Mitt Romney has said more than once that his private sector experience will help him reinvigorate America's stagnant economy.
The Republican nominee is so adamant about business acumen as a prerequisite to the presidency that he has pitched a constitutional amendment that would require presidents to have spent at least three years working at a for-profit company. But is business experience really an indication of presidential prowess?
Scott Shane, a professor of entrepreneurship at Case Western University, recently tried to answer that question in an Entrepreneur magazine column. Shane identified presidents with business experience and noted where they stacked up in a survey of 238 presidential scholars ranking the best and worst commanders in chief.
Six of the 10 "best" presidents had business experience, albeit some notable failures. One POTUS owned a general store, another started a clothing shop, but both businesses ultimately went bankrupt. Meanwhile, some of the "worst" presidents hit entrepreneurial home-runs, including a highly profitable newspaper and a family peanut farm that expanded into an international business.
"Among those presidents with business experience, the successful ones don’t appear to be better at running the U.S. than unsuccessful ones," Shane concluded.
To shed some more light on the issue, we've compiled the full list of past presidents who ran their own ventures. Do you think business experience should be a prerequisite for future presidents?
Apart from being the only U.S. President to receive a patent, Lincoln was also a <a href="http://www.usatoday.com/money/smallbusiness/columnist/abrams/2009-02-13-lincoln-advice_N.htm" target="_hplink">small business owner who faced his fair share of adversity</a>. In 1833, he opened a general store with partner William Berry, though that store would go out of business within a year with Lincoln's possessions seized by the sheriff. Lincoln went on to own a law practice and invent machinery to lift riverboats over sandbars, though the device was never produced. <strong>Presidential Ranking*:</strong> 3 *<em>Based on Siena Research Institute's <a href="http://www.siena.edu/uploadedfiles/home/parents_and_community/community_page/sri/independent_research/Presidents 2010 Rank by Category.pdf" target="_hplink">2010 survey</a> of 238 presidential scholars.</em>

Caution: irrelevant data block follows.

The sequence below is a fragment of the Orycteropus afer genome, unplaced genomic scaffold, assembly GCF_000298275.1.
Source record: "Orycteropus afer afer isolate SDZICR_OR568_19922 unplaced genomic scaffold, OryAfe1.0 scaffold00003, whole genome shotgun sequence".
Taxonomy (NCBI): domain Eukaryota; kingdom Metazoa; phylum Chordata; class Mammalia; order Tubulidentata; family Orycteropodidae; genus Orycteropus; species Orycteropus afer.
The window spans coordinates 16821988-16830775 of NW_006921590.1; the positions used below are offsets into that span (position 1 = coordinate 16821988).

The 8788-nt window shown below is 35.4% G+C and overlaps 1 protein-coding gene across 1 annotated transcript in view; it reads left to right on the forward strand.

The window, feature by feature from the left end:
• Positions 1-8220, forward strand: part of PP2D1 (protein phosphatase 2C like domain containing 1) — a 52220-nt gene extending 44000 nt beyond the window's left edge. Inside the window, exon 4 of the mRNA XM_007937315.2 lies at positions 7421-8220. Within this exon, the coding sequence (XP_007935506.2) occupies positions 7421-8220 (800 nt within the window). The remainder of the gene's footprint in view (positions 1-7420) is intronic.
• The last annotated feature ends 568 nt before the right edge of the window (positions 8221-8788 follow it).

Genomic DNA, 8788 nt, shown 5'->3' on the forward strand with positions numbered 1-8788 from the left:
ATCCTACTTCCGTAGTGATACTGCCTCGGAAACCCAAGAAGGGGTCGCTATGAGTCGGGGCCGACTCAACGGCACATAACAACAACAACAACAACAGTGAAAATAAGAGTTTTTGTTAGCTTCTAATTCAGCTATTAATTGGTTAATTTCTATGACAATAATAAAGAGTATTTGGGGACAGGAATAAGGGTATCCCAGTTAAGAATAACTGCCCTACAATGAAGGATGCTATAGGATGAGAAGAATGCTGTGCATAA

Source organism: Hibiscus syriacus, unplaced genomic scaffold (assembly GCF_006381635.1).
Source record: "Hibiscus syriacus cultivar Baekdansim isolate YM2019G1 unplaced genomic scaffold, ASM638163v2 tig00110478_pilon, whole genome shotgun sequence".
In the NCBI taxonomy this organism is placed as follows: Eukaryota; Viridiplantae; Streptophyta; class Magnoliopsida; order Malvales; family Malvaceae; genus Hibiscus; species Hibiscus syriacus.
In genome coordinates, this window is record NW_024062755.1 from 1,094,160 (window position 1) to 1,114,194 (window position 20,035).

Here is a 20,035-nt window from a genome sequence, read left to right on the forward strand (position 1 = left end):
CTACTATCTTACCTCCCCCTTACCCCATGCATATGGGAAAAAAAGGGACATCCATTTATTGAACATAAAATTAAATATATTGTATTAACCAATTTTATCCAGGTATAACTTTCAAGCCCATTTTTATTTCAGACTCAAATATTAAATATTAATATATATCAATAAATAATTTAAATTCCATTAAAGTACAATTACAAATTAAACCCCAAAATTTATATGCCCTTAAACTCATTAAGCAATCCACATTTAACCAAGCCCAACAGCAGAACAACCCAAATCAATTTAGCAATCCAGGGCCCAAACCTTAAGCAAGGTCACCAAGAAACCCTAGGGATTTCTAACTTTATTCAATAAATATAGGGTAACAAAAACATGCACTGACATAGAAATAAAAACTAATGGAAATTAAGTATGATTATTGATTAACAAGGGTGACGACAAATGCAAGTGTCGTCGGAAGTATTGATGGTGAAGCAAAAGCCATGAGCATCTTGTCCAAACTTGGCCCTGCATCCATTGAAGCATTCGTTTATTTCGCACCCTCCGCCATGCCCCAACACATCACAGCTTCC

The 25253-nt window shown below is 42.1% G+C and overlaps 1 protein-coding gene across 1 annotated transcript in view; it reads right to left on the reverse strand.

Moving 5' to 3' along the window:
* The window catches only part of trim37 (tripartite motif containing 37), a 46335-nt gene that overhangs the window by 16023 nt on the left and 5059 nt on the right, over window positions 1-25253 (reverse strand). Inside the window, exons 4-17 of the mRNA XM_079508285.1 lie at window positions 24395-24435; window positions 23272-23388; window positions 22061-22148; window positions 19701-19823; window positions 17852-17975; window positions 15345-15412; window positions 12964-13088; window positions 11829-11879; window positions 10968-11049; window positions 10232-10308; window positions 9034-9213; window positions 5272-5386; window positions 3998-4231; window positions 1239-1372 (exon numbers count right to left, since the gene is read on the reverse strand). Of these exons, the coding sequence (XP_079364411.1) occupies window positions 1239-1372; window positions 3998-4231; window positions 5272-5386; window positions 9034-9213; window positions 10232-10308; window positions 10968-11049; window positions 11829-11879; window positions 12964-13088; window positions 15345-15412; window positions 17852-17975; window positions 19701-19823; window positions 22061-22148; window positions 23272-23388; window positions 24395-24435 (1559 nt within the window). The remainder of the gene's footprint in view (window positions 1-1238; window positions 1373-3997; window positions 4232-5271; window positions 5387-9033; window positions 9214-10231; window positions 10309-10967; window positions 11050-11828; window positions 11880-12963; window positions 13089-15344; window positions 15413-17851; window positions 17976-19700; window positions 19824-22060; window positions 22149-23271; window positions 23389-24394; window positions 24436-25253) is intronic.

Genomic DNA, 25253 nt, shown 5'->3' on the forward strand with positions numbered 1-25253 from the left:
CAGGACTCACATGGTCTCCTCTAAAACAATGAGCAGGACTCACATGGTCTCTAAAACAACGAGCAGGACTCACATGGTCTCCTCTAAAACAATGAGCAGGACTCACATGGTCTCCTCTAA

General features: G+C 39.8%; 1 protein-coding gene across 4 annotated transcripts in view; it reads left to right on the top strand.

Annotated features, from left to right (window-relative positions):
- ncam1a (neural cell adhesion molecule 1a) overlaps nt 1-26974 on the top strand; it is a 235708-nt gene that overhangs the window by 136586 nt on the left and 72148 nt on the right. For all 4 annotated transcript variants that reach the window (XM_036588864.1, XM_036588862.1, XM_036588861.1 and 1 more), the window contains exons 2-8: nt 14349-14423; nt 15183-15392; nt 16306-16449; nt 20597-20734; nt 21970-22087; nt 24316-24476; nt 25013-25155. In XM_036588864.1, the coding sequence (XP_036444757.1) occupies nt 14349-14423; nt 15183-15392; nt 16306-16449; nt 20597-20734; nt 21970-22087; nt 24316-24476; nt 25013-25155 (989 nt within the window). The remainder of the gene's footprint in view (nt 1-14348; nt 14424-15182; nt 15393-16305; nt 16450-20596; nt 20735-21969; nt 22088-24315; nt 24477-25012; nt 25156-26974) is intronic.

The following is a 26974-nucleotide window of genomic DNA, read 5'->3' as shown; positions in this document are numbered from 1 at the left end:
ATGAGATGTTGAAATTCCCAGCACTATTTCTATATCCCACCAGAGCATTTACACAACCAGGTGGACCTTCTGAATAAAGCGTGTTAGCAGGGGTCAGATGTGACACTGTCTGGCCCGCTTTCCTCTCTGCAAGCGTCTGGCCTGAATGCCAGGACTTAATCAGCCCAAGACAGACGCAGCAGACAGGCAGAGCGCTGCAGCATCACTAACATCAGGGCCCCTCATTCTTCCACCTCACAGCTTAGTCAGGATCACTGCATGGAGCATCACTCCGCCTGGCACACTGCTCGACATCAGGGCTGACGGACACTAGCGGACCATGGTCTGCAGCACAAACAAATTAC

Warren G. Harding
<a href="http://www.history.com/topics/warren-g-harding" target="_hplink">Harding purchased a struggling newspaper</a> named <em>The Marion Star</em> when he was only 19. The highly profitable newspaper would eventually provide Harding with the income needed to fund his campaigns for public office in the coming decades. <strong>Presidential Ranking:</strong> #41
Franklin Delano Roosevelt
FDR, who suffered from polio, <a href="http://suite101.com/article/franklin-roosevelt-and-hydrotherapy-a223441" target="_hplink">raised funds to turn a spa into a for-profit healing center for victims of polio</a>. It eventually became the Roosevelt Warm Springs Institute for Rehabiliation, which still stands today. <strong>Presidential Ranking:</strong> #1
After serving in World War I, <a href="http://www.trumanlibrary.org/hst-bio.htm" target="_hplink">Truman came home to Kansas City and opened a men's clothing store</a> with wartime friend Eddie Jacobson. The store was open from 1919 to 1922, but eventually fell victim to the post-war recession. Narrowly avoiding bankruptcy, Truman eventually paid off all his debts. <strong>Presidential Ranking:</strong> #9
Carter left the Navy in 1953 to <a href="http://www.nps.gov/nr/travel/presidents/jimmy_carter_nhs.html" target="_hplink">take over the family peanut farming business</a>. He eventually expanded the Golden Peanut Company into an international business with warehouses and a peanut-shelling plant. <strong>Presidential Ranking:</strong> #32
George H.W. Bush
In 1951, the <a href="http://www.senate.gov/artandhistory/history/common/generic/VP_George_Bush.htm" target="_hplink">elder Bush started the Bush-Overby Oil Development company.</a> By 1953, Bush-Overby would merge with Zapata Petroleum Corportation, a venture that later made him a millionaire. <strong>Presidential Ranking: </strong> #22
George W. Bush
George W. Bush, the first U.S. president with an MBA, <a href="http://www.wsws.org/articles/2002/aug2002/bush-a01.shtml" target="_hplink">invested $600,000 in the MLB's Texas Rangers</a>. He later sold his stake in the team for a cool $15 million. <strong>Presidential Ranking: </strong> #39
Hoover got the idea for a mining company after studying geology at Stanford University. In 1908, he <a href="http://www.u-s-history.com/pages/h1580.html" target="_hplink">started his own engineering business</a> that helped find investors for developing mines. At its peak, the firm employed 175,000 workers worldwide. <strong>Presidential Ranking: </strong> #36